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Dallas Wants Your Opinion On The Arts


by Anne Bothwell 22 Sep 2017

The city of Dallas is revamping its cultural plan. The first step: asking thousands of residents about their interest in the arts. It’s a huge undertaking and it starts Monday, with a series of kick-off events and a survey online. It’ll roll out through the year though, with meetings in each city council district, street teams fanning out to gather input in neighborhoods, more surveys, and then, follow-up meetings to make sure initial findings jibe with what residents perceive.

All of this research will help the city decide what its priorities should be, and how it might spend money allocated for the arts.

Interested in helping the city know more about how you consume arts and culture? Take the online survey here.

What does the city want to know, and why might you want to tell them? To find out, I sat down with Jennifer Scripps, director of the city’s Office of Cultural Affairs, and Lizzie MacWillie, associate director at [bc]WORKSHOP, one of several groups helping the city through the process of developing the plan.

 

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You can click on the player at the top of this story to listen to our conversation. Some excerpts are below:

What are you trying to learn from these events?

Jennifer Scripps: We really want to engage all of the people who live, work and play in Dallas, and hear from them how they experience the arts, either as artists themselves or as audiences, as parents, as seniors. How do they value the arts, participate? What do they want more of? What’s not really connecting with them? And then also, where?

Are you just as interested in guitar lessons and needlepoint, as you are in how many people are going to theater?

JS: Did you know I needlepoint? No, really and truly, that’s a perfect example. People sometimes will say, ‘I’m not an artist, but I go to a monthly quilting meeting.’ So absolutely. How are people wanting to learn more about the arts?  So do they like going to their weekly dance class at the recreation center? Things like that.

What happens at these kick-off meetings?

Lizzie MacWillie: We’re going to have a short presentation of the plan. We’re going to do mapping; we’re going to talk about what are all the places in the city where you are experiencing culture. What are the places you absolutely love? And where are they, so we can start to map physical assets and build a data base of information. We’re going to do an activity where we ask people to tell us about cultural experiences that have really resonated with them. What are all the things that make it easy and wonderful to experience the arts and culture in Dallas, and what are some of the things that make it a little bit more challenging?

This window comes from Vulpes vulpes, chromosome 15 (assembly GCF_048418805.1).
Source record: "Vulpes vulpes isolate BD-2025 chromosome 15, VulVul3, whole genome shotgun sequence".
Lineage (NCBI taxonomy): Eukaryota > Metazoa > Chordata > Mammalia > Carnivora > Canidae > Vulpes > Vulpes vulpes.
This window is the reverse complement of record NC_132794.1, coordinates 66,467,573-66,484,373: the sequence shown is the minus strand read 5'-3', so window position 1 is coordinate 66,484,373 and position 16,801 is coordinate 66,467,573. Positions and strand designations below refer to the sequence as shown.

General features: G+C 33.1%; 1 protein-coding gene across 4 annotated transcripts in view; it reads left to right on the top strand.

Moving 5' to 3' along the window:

Then we have another activity where we’re gonna ask people to really use their imagination and think about, if they were to design their ideal cultural community or their ideal artistic community, what are all the components of that? What are all the things that  would need to happen to make a real vibrant cultural community

And then, after these meetings?

LM: The kick off meetings are just the beginning. We’re going to be doing a community meeting in every city council district across the city. We have a survey that’s going up right now that’s paired with the kick-off in terms of gathering information. And then there’s a whole social media campaign and strategy

You have a street team, too.

LM: We’re recruiting volunteers to help us go into neighborhoods and flyer. The city of Dallas has probably over 400 neighborhoods and we’d like to cover as many of them as possible. All of them, if possible.

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Why should people participate? What’s in it for them?

JS: This is the first time we’ve done this in 15 years. So giving your input, it’s almost like voting, you only get to do it once. And we get the arts community we deserve. So we need people to show up and speak out and go online and follow along and participate, so that we get the best road map for our city.

What’s the biggest challenge to a project this size?

JS: I think people are really busy and I honor that. If you work in the arts, you have to realize that artistic experiences take people’s most precious assets, their leisure time and their leisure dollars.  So asking people to    stop their busy lives and engage in something like this and to break through the noise of …I don’t care if it’s high school football or  back to school or whatever it is, hurricanes and earthquakes right now.  It’s hard. I think even if people can’t make these events, to check us out and take the online survey and follow along on Facebook.  It’ll be a year long process, so this is only the beginning.

LM: Yeah there will be many opportunities  for people to be involved and it’s not like you have to start at the beginning and stay through the end. There will be many points of entry.

 

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